Although they are social animals, rabbits are also very territorial so be prepared for a stressful time and plenty of fighting when you introduce a new rabbit, as your existing rabbit will initially resent the invasion of its territory and fight to protect its turf and dominance.
The most important factor is to introduce the rabbits when you have the time to supervise them closely. To start, you need to introduce the rabbits on neutral ground, that is, not on your existing rabbit’s turf. One suggestion is that you take your rabbit with you to pick up the new rabbit and have them meet in the car or at someone else’s house. At home the rabbits should be housed separately, but within eyesight of each other. Then each day you can let the rabbits out together in a neutral space (a room or area your rabbit doesn’t normally go into) for 20 minutes or so, but make sure the supervise them during this time. The area should be quite small and safe so the rabbits can’t hide or escape.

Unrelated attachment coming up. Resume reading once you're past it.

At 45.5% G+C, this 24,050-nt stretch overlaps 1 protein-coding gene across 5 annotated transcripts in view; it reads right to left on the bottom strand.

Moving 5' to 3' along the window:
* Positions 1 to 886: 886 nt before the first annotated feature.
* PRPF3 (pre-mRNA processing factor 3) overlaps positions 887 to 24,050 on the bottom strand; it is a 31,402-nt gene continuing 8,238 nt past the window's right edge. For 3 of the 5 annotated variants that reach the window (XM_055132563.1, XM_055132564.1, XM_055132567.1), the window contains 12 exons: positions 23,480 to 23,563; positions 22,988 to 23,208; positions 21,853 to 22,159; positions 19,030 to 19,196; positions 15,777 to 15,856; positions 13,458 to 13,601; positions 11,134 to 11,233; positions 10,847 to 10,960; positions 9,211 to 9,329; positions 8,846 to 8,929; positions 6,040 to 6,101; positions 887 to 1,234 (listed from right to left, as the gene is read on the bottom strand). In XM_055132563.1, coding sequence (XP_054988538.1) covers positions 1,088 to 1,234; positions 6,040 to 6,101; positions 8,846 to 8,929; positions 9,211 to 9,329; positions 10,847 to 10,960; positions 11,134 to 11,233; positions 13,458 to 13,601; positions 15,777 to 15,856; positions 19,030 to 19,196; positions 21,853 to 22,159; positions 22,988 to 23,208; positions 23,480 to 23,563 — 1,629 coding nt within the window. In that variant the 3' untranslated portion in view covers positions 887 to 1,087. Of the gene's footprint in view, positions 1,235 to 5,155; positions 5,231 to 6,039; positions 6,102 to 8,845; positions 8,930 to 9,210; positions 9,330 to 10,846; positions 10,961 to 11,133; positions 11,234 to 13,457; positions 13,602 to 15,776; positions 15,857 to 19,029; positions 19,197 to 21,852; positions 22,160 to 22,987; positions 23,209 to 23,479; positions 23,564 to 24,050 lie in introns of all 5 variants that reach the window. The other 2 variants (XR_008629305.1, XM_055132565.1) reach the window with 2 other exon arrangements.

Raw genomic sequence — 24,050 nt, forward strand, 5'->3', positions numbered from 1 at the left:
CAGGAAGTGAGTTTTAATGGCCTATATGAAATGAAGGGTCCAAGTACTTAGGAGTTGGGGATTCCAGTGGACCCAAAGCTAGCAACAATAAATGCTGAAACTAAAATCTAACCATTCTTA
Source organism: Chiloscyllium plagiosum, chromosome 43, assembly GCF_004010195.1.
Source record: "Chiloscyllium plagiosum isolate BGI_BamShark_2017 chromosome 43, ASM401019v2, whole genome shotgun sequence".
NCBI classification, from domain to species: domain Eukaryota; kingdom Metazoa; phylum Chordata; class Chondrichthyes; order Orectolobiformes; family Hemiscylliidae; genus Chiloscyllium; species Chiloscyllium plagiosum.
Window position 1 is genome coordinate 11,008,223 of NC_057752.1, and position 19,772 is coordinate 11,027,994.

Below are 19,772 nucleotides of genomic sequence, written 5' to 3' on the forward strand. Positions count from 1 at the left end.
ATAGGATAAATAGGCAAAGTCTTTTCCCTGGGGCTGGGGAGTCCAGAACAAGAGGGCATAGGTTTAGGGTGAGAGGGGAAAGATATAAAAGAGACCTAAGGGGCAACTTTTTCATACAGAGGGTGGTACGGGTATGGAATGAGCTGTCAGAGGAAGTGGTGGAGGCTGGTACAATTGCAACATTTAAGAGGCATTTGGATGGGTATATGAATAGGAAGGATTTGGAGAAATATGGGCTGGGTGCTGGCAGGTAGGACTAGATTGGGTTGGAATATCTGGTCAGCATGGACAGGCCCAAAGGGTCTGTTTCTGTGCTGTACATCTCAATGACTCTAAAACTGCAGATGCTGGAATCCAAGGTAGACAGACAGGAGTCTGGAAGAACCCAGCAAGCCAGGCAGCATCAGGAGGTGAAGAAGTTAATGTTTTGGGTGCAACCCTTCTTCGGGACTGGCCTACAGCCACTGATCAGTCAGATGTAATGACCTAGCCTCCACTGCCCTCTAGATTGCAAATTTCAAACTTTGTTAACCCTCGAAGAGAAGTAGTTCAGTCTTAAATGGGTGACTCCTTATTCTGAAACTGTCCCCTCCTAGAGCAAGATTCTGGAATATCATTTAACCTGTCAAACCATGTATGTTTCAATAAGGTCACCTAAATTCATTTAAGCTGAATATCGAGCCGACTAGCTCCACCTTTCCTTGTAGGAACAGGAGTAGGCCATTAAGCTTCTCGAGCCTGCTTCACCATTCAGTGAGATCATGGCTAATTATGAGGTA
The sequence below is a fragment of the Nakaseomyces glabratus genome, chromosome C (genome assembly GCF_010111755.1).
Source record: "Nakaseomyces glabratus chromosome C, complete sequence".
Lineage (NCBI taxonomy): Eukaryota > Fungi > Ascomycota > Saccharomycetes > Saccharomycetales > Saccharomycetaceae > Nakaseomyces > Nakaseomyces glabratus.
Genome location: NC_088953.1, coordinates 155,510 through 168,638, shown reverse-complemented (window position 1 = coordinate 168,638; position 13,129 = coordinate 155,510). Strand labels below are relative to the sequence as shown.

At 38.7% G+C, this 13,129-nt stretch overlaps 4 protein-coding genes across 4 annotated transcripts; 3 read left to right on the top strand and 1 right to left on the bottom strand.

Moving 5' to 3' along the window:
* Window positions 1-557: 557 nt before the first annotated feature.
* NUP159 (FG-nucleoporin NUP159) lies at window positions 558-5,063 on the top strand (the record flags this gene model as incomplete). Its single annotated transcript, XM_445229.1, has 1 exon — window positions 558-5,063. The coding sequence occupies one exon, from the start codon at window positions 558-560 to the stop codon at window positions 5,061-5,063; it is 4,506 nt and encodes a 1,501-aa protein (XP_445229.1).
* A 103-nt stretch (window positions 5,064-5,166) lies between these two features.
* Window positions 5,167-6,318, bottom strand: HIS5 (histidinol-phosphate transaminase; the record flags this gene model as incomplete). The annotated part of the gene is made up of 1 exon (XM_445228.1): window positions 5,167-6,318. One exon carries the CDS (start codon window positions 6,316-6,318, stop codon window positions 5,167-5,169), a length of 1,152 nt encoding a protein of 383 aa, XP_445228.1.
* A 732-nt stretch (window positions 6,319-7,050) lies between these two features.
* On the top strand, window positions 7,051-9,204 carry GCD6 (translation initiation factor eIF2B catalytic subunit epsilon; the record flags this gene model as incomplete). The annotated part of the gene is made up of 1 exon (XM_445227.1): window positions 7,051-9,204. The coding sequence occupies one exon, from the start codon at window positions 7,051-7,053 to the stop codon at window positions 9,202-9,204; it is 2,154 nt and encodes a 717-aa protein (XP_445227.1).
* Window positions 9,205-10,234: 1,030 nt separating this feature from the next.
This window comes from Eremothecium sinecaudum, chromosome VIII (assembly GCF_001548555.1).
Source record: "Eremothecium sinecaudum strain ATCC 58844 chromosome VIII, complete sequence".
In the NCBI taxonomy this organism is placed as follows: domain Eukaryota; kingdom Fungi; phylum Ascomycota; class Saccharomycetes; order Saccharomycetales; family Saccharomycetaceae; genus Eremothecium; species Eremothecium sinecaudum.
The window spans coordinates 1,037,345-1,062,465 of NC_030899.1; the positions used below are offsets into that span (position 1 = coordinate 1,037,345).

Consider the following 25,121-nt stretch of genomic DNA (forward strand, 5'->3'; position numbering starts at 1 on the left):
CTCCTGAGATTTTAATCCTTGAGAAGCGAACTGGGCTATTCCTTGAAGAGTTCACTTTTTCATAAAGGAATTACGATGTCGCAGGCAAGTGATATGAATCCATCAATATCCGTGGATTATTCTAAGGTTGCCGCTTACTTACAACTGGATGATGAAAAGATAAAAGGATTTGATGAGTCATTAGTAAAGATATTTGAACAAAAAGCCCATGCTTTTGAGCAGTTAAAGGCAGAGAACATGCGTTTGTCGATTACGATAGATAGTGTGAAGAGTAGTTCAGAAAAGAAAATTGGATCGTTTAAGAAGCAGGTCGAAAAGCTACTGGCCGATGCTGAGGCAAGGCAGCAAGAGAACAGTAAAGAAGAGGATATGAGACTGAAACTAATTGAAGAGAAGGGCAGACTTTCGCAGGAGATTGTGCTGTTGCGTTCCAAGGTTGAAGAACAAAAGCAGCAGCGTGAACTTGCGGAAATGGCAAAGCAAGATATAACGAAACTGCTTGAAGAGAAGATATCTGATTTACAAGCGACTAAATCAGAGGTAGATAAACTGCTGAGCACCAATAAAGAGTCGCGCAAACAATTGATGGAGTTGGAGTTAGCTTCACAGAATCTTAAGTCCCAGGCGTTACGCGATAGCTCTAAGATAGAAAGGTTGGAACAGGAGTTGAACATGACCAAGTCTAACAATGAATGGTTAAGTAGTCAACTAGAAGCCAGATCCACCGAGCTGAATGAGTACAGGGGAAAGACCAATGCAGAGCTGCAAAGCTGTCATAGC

Keep a water spray bottle with you to break up any serious fights or watch for imminent aggression and prevent a fight from occurring. If they are fighting, then continue housing them separately (but within eye contact). If they are not fighting, then you can attempt putting them in the same cage together but only when you are there to supervise and remove one if necessary. If the existing rabbit’s cage is large enough, then it may be satisfactory to house both rabbits, but it must be thoroughly cleaned of the existing rabbit’s scent. Rabbits rely on smell for communication more than sight, so if possible, consider getting a new, larger cage to house both of them helps prevent territorial fighting.
Once housed together, it is still a good idea to keep the rabbits separated when you are away until you can be sure no fighting will occur. This process can take a long time, weeks to months, so you need to be patient and spend time working with the rabbits and gradually bringing them together from neutral ground to normal territory.